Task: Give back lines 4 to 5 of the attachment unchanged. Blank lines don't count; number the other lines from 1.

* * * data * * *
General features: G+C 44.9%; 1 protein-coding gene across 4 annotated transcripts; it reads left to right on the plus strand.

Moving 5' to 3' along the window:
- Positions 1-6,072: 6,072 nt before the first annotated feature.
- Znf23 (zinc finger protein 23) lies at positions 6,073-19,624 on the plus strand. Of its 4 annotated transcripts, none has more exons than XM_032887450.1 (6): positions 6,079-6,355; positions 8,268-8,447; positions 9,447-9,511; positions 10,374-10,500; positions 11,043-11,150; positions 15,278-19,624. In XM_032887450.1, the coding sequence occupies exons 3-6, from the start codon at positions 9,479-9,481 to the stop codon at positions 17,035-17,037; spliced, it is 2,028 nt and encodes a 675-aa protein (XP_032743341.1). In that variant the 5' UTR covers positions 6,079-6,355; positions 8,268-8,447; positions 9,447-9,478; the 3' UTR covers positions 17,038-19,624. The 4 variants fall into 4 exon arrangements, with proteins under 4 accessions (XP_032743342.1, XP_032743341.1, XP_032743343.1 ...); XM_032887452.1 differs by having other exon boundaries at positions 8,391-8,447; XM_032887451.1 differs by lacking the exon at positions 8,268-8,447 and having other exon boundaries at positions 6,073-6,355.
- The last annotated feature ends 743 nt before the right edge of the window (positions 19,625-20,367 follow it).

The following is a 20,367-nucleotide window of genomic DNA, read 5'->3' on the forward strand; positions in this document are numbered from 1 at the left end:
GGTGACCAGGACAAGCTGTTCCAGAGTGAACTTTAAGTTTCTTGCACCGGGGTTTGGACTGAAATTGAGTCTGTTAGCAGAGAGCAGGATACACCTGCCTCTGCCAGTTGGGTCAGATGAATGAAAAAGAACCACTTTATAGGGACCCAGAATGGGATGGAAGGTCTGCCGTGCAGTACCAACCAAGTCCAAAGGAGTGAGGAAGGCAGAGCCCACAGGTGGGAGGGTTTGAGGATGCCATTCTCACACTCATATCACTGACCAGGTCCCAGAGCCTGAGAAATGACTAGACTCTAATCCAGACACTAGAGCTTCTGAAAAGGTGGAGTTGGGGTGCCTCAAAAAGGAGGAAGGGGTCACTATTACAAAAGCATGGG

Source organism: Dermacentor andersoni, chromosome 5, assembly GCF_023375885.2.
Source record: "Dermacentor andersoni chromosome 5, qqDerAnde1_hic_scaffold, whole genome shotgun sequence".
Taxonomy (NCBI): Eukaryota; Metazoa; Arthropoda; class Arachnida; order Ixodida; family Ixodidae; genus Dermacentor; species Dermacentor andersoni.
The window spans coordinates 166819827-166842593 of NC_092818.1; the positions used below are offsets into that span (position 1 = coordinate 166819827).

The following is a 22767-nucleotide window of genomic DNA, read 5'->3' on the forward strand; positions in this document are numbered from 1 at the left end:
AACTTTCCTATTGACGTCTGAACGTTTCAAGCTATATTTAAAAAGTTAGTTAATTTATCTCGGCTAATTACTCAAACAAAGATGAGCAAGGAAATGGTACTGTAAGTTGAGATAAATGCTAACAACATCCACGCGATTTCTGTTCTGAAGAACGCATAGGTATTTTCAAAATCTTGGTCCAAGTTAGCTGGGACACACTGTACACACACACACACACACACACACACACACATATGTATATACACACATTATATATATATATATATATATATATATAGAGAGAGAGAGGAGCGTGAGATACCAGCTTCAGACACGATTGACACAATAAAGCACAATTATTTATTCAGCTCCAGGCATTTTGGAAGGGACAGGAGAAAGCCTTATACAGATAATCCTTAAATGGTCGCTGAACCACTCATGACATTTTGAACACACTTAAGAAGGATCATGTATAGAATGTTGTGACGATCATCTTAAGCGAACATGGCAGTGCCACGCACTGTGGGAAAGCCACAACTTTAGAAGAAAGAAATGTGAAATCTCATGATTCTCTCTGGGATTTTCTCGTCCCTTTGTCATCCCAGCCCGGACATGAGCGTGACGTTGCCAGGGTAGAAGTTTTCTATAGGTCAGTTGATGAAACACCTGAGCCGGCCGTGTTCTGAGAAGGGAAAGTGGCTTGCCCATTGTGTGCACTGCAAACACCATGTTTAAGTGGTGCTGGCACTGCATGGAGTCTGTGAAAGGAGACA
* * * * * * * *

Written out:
- Znf23 (zinc finger protein 23) lies at positions 6,073-19,624 on the plus strand. Of its 4 annotated transcripts, none has more exons than XM_032887450.1 (6): positions 6,079-6,355; positions 8,268-8,447; positions 9,447-9,511; positions 10,374-10,500; positions 11,043-11,150; positions 15,278-19,624. In XM_032887450.1, the coding sequence occupies exons 3-6, from the start codon at positions 9,479-9,481 to the stop codon at positions 17,035-17,037; spliced, it is 2,028 nt and encodes a 675-aa protein (XP_032743341.1). In that variant the 5' UTR covers positions 6,079-6,355; positions 8,268-8,447; positions 9,447-9,478; the 3' UTR covers positions 17,038-19,624. The 4 variants fall into 4 exon arrangements, with proteins under 4 accessions (XP_032743342.1, XP_032743341.1, XP_032743343.1 ...); XM_032887452.1 differs by having other exon boundaries at positions 8,391-8,447; XM_032887451.1 differs by lacking the exon at positions 8,268-8,447 and having other exon boundaries at positions 6,073-6,355.
- The last annotated feature ends 743 nt before the right edge of the window (positions 19,625-20,367 follow it).